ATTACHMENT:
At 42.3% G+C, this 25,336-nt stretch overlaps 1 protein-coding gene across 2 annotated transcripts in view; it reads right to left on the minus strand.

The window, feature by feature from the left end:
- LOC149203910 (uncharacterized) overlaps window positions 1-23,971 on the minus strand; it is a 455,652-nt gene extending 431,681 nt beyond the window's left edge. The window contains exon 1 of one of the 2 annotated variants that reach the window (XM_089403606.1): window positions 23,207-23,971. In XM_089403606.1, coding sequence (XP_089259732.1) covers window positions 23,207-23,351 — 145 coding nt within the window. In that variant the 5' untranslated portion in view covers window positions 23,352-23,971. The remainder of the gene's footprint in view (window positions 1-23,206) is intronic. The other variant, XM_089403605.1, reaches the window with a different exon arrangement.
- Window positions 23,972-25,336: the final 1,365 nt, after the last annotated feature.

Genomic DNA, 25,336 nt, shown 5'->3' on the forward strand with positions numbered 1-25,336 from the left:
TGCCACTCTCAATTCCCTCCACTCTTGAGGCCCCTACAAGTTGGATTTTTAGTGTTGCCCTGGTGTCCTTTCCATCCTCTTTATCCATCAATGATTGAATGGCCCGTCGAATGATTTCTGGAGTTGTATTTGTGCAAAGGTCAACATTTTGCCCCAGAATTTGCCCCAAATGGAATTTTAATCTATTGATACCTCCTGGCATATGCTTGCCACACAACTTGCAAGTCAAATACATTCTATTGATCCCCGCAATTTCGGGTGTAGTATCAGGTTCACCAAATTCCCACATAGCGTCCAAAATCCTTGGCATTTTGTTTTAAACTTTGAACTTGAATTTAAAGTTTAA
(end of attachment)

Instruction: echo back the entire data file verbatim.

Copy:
At 42.3% G+C, this 25,336-nt stretch overlaps 1 protein-coding gene across 2 annotated transcripts in view; it reads right to left on the minus strand.

The window, feature by feature from the left end:
- LOC149203910 (uncharacterized) overlaps window positions 1-23,971 on the minus strand; it is a 455,652-nt gene extending 431,681 nt beyond the window's left edge. The window contains exon 1 of one of the 2 annotated variants that reach the window (XM_089403606.1): window positions 23,207-23,971. In XM_089403606.1, coding sequence (XP_089259732.1) covers window positions 23,207-23,351 — 145 coding nt within the window. In that variant the 5' untranslated portion in view covers window positions 23,352-23,971. The remainder of the gene's footprint in view (window positions 1-23,206) is intronic. The other variant, XM_089403605.1, reaches the window with a different exon arrangement.
- Window positions 23,972-25,336: the final 1,365 nt, after the last annotated feature.

Genomic DNA, 25,336 nt, shown 5'->3' on the forward strand with positions numbered 1-25,336 from the left:
TGCCACTCTCAATTCCCTCCACTCTTGAGGCCCCTACAAGTTGGATTTTTAGTGTTGCCCTGGTGTCCTTTCCATCCTCTTTATCCATCAATGATTGAATGGCCCGTCGAATGATTTCTGGAGTTGTATTTGTGCAAAGGTCAACATTTTGCCCCAGAATTTGCCCCAAATGGAATTTTAATCTATTGATACCTCCTGGCATATGCTTGCCACACAACTTGCAAGTCAAATACATTCTATTGATCCCCGCAATTTCGGGTGTAGTATCAGGTTCACCAAATTCCCACATAGCGTCCAAAATCCTTGGCATTTTGTTTTAAACTTTGAACTTGAATTTAAAGTTTAA